Oracle has a Sun spot

Oracle is pushing itself into a corner, a fantastic money-making corner, but a corner nonetheless.


Larry Ellison

Oracle CEO Larry Ellison talks during his keynote address at Oracle Open World in San Francisco, California September 22, 2010.

REUTERS/Robert Galbraith

Oracle’s nothing if tenacious, and they’ve ignored hardware earnings losses to take the recently acquired Sun hardware platform to its next level and renewal with the announcement of the T4 CPU UltraSparc family for its servers. Sun was always a maverick, and its Sparc and UltraSparc processors became the standard bearer for server-based RISC technology. Now it’s dragging Oracle down. Larry Ellison seems to have had a fixation over delivering the Full Meal Deal® to its customers -- hardware, software, services, applications, and integration support. The idea has worked well for others, yet others haven’t publicly bruised so many on the way up.

Oracle’s competitors, HP with its EDS integration force, and IBM’s mainframes, servers, and developer network have provided intense competition that made the Oracle-Sun deal sound initially sensible. But Sun’s hardware has become a burden on earnings. And while Oracle’s recently announced T4-family based Sun hardware is impressive, the move may backfire despite impressive T4 vision and specs.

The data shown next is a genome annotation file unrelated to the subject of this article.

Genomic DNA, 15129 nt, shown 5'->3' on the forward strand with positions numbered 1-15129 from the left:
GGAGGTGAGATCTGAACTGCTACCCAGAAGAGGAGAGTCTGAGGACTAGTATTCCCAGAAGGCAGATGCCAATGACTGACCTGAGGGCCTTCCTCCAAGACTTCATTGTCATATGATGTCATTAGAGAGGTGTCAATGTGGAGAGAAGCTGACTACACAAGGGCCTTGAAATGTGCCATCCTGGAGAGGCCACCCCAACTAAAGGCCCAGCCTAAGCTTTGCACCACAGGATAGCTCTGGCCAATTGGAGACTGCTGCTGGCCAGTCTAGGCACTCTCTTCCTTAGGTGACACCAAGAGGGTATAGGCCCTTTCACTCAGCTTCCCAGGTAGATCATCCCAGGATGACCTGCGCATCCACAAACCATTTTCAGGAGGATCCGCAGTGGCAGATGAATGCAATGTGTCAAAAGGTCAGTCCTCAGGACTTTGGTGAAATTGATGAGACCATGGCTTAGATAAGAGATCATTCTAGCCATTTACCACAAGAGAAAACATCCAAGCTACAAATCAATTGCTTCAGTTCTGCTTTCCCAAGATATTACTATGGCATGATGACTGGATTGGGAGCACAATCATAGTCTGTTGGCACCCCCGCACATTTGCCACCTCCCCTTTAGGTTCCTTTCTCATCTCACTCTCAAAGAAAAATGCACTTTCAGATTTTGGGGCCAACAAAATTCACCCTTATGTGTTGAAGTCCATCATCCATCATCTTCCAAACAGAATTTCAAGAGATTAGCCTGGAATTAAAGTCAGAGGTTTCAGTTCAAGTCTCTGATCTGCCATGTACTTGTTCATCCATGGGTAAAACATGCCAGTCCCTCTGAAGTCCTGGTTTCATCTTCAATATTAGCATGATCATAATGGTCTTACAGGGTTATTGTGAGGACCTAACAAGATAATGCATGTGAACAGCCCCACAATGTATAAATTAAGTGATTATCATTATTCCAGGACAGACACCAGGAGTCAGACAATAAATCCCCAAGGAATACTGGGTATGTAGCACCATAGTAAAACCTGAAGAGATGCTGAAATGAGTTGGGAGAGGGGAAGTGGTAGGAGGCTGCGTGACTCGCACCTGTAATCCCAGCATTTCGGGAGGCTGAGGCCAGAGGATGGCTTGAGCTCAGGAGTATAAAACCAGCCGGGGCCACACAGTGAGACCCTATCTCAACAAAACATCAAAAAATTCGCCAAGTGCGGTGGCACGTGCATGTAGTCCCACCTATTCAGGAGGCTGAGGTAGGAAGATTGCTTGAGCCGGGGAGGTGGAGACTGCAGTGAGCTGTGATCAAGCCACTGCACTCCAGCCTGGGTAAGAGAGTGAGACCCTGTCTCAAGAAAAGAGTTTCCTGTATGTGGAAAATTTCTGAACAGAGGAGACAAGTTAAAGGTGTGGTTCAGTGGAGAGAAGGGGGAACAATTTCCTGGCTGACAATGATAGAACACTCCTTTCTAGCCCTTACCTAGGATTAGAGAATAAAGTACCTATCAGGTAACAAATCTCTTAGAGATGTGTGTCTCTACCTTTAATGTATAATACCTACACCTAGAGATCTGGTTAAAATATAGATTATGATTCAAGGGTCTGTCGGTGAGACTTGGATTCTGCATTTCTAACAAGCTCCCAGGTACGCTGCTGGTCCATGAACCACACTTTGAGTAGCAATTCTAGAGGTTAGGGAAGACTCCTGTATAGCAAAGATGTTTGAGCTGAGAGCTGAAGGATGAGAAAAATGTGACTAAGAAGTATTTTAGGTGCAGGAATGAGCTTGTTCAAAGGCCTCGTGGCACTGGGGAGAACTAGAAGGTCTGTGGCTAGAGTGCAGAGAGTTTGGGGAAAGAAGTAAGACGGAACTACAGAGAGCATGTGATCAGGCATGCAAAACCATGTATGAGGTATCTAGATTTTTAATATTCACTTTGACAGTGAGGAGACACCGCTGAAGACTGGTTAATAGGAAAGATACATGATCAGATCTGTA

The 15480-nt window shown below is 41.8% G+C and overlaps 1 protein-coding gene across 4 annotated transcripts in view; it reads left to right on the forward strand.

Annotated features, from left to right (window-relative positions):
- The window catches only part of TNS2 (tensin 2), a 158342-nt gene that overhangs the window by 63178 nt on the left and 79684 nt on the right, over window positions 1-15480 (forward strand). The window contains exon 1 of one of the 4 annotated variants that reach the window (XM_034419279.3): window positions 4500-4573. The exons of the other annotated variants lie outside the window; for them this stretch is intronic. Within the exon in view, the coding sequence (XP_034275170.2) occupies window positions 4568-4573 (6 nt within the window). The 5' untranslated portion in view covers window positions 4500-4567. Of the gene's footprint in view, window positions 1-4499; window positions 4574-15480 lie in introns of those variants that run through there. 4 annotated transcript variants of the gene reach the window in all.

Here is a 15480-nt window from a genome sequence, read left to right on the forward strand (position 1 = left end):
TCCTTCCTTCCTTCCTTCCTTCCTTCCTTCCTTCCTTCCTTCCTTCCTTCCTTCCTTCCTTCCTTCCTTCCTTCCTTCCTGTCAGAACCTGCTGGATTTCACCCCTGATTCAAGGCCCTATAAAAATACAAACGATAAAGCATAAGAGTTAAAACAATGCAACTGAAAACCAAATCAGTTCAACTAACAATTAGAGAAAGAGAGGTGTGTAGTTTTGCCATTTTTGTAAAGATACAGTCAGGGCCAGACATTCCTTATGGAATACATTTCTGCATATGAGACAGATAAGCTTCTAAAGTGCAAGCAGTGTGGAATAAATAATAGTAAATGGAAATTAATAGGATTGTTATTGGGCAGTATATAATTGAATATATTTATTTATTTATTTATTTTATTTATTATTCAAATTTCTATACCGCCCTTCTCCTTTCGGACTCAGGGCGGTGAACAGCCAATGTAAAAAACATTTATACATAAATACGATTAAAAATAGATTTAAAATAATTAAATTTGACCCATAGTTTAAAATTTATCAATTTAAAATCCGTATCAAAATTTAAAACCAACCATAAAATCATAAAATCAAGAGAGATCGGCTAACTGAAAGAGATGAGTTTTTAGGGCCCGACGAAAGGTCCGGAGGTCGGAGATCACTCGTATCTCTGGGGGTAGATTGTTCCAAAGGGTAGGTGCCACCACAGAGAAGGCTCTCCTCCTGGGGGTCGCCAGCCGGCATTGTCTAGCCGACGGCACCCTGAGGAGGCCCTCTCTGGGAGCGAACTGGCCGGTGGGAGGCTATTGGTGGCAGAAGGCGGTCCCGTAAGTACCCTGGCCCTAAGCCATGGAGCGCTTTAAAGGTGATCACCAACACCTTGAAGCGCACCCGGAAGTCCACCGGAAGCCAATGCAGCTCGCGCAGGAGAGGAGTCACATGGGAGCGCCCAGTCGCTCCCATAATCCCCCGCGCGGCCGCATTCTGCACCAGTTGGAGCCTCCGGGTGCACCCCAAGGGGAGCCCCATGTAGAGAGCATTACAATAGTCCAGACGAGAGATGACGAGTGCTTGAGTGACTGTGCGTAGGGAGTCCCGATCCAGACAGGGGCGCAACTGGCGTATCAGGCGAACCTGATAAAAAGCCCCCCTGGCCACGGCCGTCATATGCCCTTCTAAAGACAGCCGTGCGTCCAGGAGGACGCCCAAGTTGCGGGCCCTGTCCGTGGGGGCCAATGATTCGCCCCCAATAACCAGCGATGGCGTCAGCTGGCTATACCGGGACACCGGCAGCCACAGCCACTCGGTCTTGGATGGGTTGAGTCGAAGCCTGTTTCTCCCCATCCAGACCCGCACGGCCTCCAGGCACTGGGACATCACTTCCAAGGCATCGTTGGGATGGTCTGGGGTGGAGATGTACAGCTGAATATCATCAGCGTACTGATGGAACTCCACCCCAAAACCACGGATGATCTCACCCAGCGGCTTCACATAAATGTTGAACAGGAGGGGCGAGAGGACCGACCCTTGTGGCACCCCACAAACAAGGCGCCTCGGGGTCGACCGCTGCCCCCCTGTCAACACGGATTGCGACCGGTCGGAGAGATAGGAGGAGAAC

Here’s why: No rational IT executive doubts Oracle’s database infrastructure, and Oracle’s applications suites hold their own. What Oracle faces is a challenge towards industrial shifts at several levels. One-stop shops for apps have become enormously convenient for CIOs and organizations have become successful with Oracle infrastructure as their business process engines, and Oracle’s developer community is comparatively strong. In fact, the Oracle developer conference next week will likely show the same strength that VMware’s VMWorld recently had -- lots of international smiling faces.

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